Grace is what helps you actually write around something.
Sometimes, there is a peace in finding a happy diversion, something to distract that part of your brain that feels.
The last few blog pieces have been dancing about in this way—I’ve written about dueling cats, a neighbor who wanted to raise 20,000 egg-laying chickens, this very long winter we’ve had. But I knew when I found myself writing about the weather that it had to be to not write about something else.
I’ve been writing all of these things so I don’t have to write about the fact that my father is dying.
Some days, you know how you just need to keep that part of your mind dormant? It’s that part that remembers how my dad used to cheerfully wake me up Saturday mornings collecting the garbage out of my room. He’d say, rustling the wastebasket, “Wake up, sleepyhead! It’s 8:00 am!” He’d try to get me to go to the dump with him. I outgrew all that by the time I was 12.
My dad was always a morning person. That was terribly annoying when I was a teenager. Now, I’m the morning person, I’m the one waking up my own teenager. And I’m the one waking my father up when I visit him at his nursing home. He opens his dark brown eyes, and they start to smile sleepily before the rest of him does—but then I see that familiar crooked grin.
He’s been in a nursing home a while because of a head injury he had six years ago. But even though he is borderline diabetic and has high blood pressure, he’s been strong, and stoic, and other than a little dementia, it seemed like he’d go on forever.
We just learned a few weeks ago that he is dying. My less-than-favorite doctor said, “N., do you understand that you are going to die?” And he added, “I am going to repeat myself because Daughter #1 tells me that you don’t always remember everything.”
He then did just that, sharing a few more details about my dad’s organs shutting down. And then he said, “Questions?” He offered to give me, Daughter #2, a hug, which I declined.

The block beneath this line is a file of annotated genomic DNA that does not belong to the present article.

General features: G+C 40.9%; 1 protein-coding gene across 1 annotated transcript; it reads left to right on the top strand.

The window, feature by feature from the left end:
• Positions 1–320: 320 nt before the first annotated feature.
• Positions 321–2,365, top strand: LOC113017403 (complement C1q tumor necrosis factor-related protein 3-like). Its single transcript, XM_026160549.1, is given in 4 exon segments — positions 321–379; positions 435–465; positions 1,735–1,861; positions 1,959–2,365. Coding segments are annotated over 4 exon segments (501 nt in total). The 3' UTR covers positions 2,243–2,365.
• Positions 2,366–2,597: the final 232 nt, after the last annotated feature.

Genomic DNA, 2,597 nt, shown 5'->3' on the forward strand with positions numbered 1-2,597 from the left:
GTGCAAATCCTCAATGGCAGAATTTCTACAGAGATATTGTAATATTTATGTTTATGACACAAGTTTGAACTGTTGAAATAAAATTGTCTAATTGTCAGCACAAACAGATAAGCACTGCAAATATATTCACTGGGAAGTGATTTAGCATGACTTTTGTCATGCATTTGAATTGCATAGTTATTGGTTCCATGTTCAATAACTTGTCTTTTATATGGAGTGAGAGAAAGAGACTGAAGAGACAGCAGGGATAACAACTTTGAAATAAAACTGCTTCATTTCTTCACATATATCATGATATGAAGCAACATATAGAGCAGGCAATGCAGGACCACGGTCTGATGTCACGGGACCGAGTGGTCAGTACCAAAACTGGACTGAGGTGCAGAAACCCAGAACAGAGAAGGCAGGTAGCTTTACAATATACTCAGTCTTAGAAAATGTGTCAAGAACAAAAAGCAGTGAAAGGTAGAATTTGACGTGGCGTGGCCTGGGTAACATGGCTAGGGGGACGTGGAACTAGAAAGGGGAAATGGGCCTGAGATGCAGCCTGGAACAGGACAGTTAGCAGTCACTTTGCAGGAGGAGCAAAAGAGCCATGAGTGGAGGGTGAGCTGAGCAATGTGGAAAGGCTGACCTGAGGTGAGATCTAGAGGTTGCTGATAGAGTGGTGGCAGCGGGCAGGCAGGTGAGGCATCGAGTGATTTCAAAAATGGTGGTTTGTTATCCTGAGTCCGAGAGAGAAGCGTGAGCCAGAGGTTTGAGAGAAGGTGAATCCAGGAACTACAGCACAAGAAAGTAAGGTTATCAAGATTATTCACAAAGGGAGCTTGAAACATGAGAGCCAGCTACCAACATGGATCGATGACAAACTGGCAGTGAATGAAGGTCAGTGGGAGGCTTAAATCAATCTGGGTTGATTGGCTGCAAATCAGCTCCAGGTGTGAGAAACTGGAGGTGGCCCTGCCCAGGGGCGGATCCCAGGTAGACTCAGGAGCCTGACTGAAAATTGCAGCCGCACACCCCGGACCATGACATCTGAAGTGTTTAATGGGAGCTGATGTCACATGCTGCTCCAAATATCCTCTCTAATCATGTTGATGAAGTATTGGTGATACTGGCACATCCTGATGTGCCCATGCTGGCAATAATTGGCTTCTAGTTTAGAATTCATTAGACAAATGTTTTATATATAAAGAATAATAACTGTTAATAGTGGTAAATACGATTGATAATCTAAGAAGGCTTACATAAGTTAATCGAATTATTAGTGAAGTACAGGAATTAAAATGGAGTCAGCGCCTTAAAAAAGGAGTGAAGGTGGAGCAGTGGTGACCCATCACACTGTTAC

After the doctor left the room, I started to cry. And then my dad started to cry. He never cries. The only time I ever saw him cry is when my mother died.
He whispered, “I don’t want to die! I’m only 80!”
“Dad, you’re almost 85,” I said.
And he said, “But I wanted to live to be 100!”
He won’t see 100, and maybe not even 85. He is going into renal failure. The good thing is he’s not in any pain—he’s just sleeping more, slowly weakening, and drifting away.
Most days, we find him with the TV on. Although he is asleep so much, it’s more like the TV is watching him. Saturday, he slept through part of a Rocky marathon. When I arrived on Sunday to visit him, RockyII was on again. So together, we watched the moment when Rocky pulls himself up on the ropes to become heavyweight champion of the world.
Why do you wanna fight, Rocky?
Because I can’t sing or dance.
I remember the smell of fresh-cut sawdust off my dad’s table saw in our basement. How he could take any antique scrap of something and convert it into something useful—a wheel into a glass-top table; an old Ivory box into a sign; a guitar into a knick-knack shelf. He made me a bunk bed when I was in college for our too-small-to-be-a-double apartment.
He was an engineer—he understood how the world worked. He could rebuild cars. He could identify almost any aircraft since WWII. And he gave us everything he could, everything we needed. He wanted his children to have the most magnificent lives. He wanted us to do something remarkable.
When we were driving somewhere in the car, he would often say, “What do you know for sure?”
And I’d always say, “I don’t know.”
Now, after we’ve been sitting there in silence for a while, with him drifting in and out of sleep, when he opens his eyes, I say to him, “What do you know for sure?”
And he just smiles.
If he asks me that today, I will say, I’m going to miss you, Dad.